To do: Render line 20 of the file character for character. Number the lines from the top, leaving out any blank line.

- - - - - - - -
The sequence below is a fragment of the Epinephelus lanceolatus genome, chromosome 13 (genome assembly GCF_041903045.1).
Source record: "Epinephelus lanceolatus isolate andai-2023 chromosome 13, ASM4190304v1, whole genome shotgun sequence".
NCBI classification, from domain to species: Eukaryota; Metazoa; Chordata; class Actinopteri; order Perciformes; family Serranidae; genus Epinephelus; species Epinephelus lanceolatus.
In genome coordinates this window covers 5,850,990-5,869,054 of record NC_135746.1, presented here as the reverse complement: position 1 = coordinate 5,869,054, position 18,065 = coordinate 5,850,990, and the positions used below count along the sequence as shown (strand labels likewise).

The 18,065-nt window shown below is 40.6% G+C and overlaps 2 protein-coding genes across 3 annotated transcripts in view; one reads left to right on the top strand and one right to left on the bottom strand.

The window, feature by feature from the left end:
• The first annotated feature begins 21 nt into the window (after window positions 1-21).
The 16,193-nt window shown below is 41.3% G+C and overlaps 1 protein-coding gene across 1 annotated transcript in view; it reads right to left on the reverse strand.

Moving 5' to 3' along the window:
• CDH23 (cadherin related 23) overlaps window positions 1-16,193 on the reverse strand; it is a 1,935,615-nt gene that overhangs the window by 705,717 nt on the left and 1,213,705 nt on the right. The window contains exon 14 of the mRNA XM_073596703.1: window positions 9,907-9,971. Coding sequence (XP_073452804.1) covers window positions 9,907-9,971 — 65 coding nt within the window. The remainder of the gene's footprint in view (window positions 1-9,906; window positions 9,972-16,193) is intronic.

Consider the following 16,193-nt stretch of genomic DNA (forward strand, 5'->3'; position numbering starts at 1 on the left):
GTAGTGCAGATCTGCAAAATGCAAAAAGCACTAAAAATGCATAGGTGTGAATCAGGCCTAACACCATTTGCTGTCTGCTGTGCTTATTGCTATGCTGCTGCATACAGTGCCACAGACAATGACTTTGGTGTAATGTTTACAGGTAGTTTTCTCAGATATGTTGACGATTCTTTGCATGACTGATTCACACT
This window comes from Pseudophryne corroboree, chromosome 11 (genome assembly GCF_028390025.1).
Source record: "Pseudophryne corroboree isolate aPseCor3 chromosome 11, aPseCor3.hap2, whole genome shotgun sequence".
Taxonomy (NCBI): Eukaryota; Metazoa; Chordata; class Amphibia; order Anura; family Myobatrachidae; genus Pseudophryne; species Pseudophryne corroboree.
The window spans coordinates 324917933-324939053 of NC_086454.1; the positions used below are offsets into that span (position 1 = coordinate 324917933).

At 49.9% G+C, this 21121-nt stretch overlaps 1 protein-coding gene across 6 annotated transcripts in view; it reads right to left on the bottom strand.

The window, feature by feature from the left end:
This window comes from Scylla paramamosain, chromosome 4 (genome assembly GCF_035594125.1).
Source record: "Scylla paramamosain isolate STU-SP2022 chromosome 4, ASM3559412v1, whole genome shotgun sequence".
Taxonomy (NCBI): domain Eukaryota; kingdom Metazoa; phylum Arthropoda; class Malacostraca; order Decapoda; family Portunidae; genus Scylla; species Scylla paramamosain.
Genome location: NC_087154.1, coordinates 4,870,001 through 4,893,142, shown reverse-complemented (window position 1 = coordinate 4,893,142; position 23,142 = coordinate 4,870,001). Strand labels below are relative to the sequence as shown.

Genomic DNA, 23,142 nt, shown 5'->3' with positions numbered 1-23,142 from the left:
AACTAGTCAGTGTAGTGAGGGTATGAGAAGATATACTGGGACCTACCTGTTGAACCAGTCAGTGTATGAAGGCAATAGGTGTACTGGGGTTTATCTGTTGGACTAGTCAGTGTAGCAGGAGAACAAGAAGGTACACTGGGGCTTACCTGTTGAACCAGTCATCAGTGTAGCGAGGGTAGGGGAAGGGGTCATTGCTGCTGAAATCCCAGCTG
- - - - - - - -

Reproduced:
Source record: "Scylla paramamosain isolate STU-SP2022 chromosome 4, ASM3559412v1, whole genome shotgun sequence".